“We now import 3.5 billion barrels [of oil] annually,” he said, “compared with roughly a third of that in 1973. …It’s one thing to get oil from counties like Canada…. But we also import from counties who aren’t such good friends. Nations such as Algeria and Iraq and Saudi Arabia and Syria and Nigeria and Venezuela and Chad. All of those countries are on the State Department’s travel warning list. Now think about this picture and ask yourself what’s wrong…we travel, in this country, on their oil. But it’s not safe for us to travel in their country.” Ridge went on to call the United States’ relationship with these countries “toxic, both literally and figuratively.”“We need a national all-in energy policy that’s realistic and practical, not rhetorical and illusory.” And predictably, given the fact we’re here at a conference about natural gas drilling, Ridge said hydraulic fracturing and shale gas should be the cornerstone of that new policy. “We are truly an energy-rich country,” he said. “And natural gas should be at the forefront of the energy revolution.” The more energy the United States extracts from within its borders, Ridge argued, the less it will need from the Middle East. “Made in America, when it comes to energy, is in my mind just a synonym for national security.”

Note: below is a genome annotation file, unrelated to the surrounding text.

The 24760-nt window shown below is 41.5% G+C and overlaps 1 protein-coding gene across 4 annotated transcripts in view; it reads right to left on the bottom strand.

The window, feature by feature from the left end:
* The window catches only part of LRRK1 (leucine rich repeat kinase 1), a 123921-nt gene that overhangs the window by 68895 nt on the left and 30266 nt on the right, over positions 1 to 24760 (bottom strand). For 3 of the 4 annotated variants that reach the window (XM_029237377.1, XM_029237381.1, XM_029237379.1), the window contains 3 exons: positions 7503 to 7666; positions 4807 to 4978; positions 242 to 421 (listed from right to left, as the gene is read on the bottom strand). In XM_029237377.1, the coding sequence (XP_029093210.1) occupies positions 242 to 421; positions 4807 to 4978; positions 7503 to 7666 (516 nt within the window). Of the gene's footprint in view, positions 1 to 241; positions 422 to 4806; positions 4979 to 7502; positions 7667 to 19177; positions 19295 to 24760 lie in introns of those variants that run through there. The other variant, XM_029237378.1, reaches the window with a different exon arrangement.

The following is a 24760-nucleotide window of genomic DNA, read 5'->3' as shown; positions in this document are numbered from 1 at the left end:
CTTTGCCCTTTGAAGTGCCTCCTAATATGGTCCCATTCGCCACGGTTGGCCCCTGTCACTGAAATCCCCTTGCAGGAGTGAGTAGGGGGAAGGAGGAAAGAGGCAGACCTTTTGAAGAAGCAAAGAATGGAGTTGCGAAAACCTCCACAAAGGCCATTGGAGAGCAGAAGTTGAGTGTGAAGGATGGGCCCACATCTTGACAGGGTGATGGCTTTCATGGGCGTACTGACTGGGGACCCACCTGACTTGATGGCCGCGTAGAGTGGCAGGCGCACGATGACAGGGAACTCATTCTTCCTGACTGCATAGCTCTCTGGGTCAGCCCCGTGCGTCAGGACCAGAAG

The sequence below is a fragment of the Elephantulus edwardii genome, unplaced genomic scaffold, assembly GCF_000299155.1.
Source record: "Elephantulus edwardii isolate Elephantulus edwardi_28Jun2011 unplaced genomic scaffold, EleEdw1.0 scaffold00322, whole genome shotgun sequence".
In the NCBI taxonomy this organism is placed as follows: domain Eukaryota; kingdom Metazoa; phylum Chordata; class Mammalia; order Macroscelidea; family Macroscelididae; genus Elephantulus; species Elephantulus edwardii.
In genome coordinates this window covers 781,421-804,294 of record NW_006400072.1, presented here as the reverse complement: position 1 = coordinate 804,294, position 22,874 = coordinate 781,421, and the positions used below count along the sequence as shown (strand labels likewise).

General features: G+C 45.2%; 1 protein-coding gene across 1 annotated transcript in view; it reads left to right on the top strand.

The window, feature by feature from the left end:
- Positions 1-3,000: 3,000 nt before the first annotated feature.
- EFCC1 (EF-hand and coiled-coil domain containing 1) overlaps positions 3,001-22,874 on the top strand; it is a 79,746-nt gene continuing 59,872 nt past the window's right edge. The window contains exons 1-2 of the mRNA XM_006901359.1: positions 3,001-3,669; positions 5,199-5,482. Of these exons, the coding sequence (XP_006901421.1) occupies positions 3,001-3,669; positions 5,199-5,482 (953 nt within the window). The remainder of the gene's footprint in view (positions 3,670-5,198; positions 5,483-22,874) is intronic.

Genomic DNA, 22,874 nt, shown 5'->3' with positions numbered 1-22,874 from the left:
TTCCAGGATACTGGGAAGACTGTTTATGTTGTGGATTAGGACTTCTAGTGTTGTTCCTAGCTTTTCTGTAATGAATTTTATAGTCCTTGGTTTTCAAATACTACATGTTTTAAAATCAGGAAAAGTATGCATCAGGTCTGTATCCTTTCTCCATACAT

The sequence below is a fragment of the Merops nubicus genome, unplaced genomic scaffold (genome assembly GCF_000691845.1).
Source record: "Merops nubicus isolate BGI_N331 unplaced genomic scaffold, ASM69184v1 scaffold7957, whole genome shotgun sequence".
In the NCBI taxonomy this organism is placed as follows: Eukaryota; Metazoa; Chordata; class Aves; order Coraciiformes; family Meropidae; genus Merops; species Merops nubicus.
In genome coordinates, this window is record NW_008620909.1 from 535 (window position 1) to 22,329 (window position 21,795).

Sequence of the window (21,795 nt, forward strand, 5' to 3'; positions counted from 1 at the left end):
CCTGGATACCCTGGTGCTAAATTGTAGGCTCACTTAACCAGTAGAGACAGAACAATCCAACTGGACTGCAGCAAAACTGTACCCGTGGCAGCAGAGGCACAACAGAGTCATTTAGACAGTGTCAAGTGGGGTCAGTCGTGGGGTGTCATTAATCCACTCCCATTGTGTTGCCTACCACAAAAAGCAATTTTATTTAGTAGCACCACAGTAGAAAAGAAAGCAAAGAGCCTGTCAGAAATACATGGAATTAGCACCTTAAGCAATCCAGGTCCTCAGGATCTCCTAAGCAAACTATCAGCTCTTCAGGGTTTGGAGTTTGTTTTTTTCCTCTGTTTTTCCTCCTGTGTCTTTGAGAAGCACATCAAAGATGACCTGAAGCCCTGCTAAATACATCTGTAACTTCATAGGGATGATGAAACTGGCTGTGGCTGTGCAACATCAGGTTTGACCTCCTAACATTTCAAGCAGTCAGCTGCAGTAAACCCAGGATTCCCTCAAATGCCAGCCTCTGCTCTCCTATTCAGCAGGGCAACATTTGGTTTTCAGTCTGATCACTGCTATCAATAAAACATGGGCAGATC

Drilling in Pennsylvania is a matter of national security. Ridge dismissed the concern about the safety of hydraulic fracturing as "phony hysteria". If anyone is guilty of phony hysteria, it is Tom Ridge.
Shale gas competes with another domestic energy resource, coal. And whatever natural gas doesn't come from Pennsylvania wells would likely come from Canada, where there are no State Department travel warnings. If there is a national security angle to the Marcellus Shale, Tom Ridge doesn't mention it.
Ridge is suggesting a connection between shale gas and national security that doesn't exist. Worse, he rehashes the tired "No Blood for Oil" rationale. Imagine a world with a United States not dependent on any toxic countries for oil. That oil will still find a buyer, most likely China. The flow of oil from the Middle East to anywhere in the world will still be an American national security concern. Any disruption to that supply would dramatically increase worldwide prices.
Energy independence doesn't translate into lower prices at US pumps or no US troops in the Persian Gulf. Apparently, Tom Ridge understands neither globalization nor global markets. He also needs a primer in geopolitics. However, he is at the head of his class in bullshit.